Furthermore, we can easily negate a variety of benefits coffee provides by adding sugar or some other unhealthy and high-calorie ingredients to it. Yet, it is still possible to try optimizing your coffee for successfully obtaining the maximum benefits.
Caffeine During Pregnancy
In pregnant women, caffeine is able to cross the placenta, reaching the fetus. However, the fetus has problems with metabolizing caffeine.
Some studies have even linked high caffeine intake during pregnancy with the increased risk of stillbirth, miscarriage, premature delivery as well as the lower birth weight. Generally, it is recommended that pregnant women should limit their intake to hundred or two hundred mg of caffeine each day which is about 1-2 cups or 240-475 ml of coffee.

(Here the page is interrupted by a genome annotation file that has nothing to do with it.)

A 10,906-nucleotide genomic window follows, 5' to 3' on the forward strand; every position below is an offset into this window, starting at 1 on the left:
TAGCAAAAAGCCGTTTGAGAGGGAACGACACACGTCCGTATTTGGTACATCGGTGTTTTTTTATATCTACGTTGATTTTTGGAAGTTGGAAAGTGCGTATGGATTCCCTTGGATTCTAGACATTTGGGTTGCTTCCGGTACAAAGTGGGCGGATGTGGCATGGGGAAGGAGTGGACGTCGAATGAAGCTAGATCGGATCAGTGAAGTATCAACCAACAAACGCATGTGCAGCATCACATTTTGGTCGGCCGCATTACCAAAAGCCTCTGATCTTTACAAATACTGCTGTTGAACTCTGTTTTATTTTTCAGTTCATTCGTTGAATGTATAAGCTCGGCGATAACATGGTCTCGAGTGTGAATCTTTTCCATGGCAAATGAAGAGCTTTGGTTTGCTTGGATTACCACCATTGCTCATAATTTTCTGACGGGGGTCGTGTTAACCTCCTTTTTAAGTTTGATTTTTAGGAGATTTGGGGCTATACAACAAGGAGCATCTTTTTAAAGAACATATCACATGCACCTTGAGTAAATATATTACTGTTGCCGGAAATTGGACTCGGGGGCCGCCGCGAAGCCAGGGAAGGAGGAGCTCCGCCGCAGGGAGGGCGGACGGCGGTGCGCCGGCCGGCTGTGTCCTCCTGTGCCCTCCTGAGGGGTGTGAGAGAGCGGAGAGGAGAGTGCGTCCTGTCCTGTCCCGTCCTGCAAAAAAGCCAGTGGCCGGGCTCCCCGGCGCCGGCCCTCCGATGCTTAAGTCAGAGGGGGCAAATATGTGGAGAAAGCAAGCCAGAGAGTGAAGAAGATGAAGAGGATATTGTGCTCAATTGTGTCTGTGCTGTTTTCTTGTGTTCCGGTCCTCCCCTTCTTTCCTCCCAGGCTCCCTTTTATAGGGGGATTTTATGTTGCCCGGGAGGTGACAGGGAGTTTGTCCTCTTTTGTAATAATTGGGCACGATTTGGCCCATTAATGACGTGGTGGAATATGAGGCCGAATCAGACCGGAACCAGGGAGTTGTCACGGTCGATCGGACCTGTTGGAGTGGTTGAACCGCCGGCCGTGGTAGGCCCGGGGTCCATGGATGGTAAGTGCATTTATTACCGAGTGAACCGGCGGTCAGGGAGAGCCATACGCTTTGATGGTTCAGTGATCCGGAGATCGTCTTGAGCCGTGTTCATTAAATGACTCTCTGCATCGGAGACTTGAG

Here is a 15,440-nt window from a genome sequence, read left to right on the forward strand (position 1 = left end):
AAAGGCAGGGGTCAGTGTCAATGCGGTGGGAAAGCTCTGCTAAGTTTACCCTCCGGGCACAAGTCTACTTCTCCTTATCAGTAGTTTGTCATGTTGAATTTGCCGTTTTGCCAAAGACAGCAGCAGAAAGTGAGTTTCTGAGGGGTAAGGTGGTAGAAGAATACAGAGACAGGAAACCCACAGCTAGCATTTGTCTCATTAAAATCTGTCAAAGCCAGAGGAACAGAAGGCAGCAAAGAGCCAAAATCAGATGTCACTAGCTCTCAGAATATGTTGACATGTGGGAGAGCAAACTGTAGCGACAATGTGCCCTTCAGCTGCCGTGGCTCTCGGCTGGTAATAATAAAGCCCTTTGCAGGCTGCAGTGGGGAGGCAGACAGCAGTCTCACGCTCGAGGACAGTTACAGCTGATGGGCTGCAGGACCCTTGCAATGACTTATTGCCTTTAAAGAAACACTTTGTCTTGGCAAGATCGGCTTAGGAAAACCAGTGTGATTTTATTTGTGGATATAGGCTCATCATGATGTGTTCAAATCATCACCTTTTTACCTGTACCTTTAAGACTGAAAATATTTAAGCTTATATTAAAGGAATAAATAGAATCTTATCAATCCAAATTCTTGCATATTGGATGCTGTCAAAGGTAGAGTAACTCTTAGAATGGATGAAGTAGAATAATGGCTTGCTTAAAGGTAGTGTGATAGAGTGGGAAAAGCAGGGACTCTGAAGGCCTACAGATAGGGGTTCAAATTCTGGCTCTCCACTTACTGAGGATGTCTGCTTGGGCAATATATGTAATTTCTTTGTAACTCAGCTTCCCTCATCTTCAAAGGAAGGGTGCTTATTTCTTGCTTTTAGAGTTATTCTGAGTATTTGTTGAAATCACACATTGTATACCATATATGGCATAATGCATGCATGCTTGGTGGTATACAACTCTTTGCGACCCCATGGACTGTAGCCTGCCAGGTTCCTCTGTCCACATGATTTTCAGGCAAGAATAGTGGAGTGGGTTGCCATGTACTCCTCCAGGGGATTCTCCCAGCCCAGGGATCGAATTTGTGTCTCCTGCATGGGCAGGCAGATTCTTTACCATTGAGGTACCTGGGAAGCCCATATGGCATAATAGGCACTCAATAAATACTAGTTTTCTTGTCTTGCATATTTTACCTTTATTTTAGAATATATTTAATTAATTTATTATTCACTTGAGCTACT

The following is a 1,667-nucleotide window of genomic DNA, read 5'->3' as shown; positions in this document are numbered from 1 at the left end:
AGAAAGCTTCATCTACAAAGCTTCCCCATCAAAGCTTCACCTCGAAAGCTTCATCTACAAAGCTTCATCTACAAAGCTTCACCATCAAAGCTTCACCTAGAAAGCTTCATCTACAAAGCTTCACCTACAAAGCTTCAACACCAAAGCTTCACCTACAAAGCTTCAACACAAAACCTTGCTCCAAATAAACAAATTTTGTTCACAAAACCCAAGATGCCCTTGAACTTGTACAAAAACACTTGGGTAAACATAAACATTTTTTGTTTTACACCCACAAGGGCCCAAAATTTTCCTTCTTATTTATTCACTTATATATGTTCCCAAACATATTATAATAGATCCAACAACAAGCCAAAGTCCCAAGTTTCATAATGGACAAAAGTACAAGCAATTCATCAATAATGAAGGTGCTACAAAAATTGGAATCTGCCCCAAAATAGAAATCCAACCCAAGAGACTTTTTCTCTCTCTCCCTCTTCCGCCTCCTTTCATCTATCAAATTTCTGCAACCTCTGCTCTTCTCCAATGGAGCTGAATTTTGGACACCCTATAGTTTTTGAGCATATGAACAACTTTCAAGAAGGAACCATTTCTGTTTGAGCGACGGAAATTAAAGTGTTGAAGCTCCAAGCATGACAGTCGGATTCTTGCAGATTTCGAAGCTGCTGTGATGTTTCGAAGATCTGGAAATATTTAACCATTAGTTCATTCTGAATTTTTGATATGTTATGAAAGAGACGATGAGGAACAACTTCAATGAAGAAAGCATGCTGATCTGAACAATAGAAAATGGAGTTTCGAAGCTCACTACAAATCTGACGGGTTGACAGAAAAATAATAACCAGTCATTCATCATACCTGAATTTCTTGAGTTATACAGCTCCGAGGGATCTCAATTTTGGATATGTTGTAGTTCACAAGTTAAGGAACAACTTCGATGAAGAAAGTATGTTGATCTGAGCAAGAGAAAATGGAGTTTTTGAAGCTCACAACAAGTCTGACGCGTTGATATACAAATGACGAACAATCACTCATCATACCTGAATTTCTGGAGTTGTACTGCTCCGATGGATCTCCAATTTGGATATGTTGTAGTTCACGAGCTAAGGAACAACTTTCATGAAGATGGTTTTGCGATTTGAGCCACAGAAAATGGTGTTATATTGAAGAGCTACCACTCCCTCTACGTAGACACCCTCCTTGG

However, many experts still recommend avoiding coffee altogether during pregnancy. So if you are a pregnant woman who wants to ensure the safety of both you and a fetus, this will be a smart choice.
Too Many Answers
For people who enjoy coffee, there is no need to worry as there’s very little evidence supporting the harmful effects of coffee and too much evidence supporting its benefits.
And while 4-5 cups each day can be optimal, many people are able to tolerate more than that amount without any problems which means that for people like us who enjoy drinking a lot of coffee as well as don’t experience any side effects, there’s no need or reason to stop drinking it.